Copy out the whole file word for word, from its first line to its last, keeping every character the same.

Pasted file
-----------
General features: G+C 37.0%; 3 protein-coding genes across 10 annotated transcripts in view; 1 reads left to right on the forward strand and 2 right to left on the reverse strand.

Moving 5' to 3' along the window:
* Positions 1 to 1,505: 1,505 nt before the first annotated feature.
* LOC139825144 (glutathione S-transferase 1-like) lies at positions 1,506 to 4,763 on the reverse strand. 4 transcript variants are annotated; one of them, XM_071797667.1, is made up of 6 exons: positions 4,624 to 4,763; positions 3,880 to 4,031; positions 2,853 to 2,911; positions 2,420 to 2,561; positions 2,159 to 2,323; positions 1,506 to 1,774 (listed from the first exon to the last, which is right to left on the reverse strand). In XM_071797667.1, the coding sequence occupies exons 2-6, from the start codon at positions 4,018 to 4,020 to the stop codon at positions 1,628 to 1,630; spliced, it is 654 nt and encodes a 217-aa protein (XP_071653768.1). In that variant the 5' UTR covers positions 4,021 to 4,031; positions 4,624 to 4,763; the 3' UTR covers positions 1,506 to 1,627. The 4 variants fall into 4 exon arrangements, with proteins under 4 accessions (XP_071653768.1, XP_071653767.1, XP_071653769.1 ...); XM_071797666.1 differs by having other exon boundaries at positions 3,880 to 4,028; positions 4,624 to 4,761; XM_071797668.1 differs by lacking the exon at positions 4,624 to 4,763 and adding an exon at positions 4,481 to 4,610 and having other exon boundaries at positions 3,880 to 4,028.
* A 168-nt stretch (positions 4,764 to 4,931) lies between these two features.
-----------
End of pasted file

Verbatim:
General features: G+C 37.0%; 3 protein-coding genes across 10 annotated transcripts in view; 1 reads left to right on the forward strand and 2 right to left on the reverse strand.

Moving 5' to 3' along the window:
* Positions 1 to 1,505: 1,505 nt before the first annotated feature.
* LOC139825144 (glutathione S-transferase 1-like) lies at positions 1,506 to 4,763 on the reverse strand. 4 transcript variants are annotated; one of them, XM_071797667.1, is made up of 6 exons: positions 4,624 to 4,763; positions 3,880 to 4,031; positions 2,853 to 2,911; positions 2,420 to 2,561; positions 2,159 to 2,323; positions 1,506 to 1,774 (listed from the first exon to the last, which is right to left on the reverse strand). In XM_071797667.1, the coding sequence occupies exons 2-6, from the start codon at positions 4,018 to 4,020 to the stop codon at positions 1,628 to 1,630; spliced, it is 654 nt and encodes a 217-aa protein (XP_071653768.1). In that variant the 5' UTR covers positions 4,021 to 4,031; positions 4,624 to 4,763; the 3' UTR covers positions 1,506 to 1,627. The 4 variants fall into 4 exon arrangements, with proteins under 4 accessions (XP_071653768.1, XP_071653767.1, XP_071653769.1 ...); XM_071797666.1 differs by having other exon boundaries at positions 3,880 to 4,028; positions 4,624 to 4,761; XM_071797668.1 differs by lacking the exon at positions 4,624 to 4,763 and adding an exon at positions 4,481 to 4,610 and having other exon boundaries at positions 3,880 to 4,028.
* A 168-nt stretch (positions 4,764 to 4,931) lies between these two features.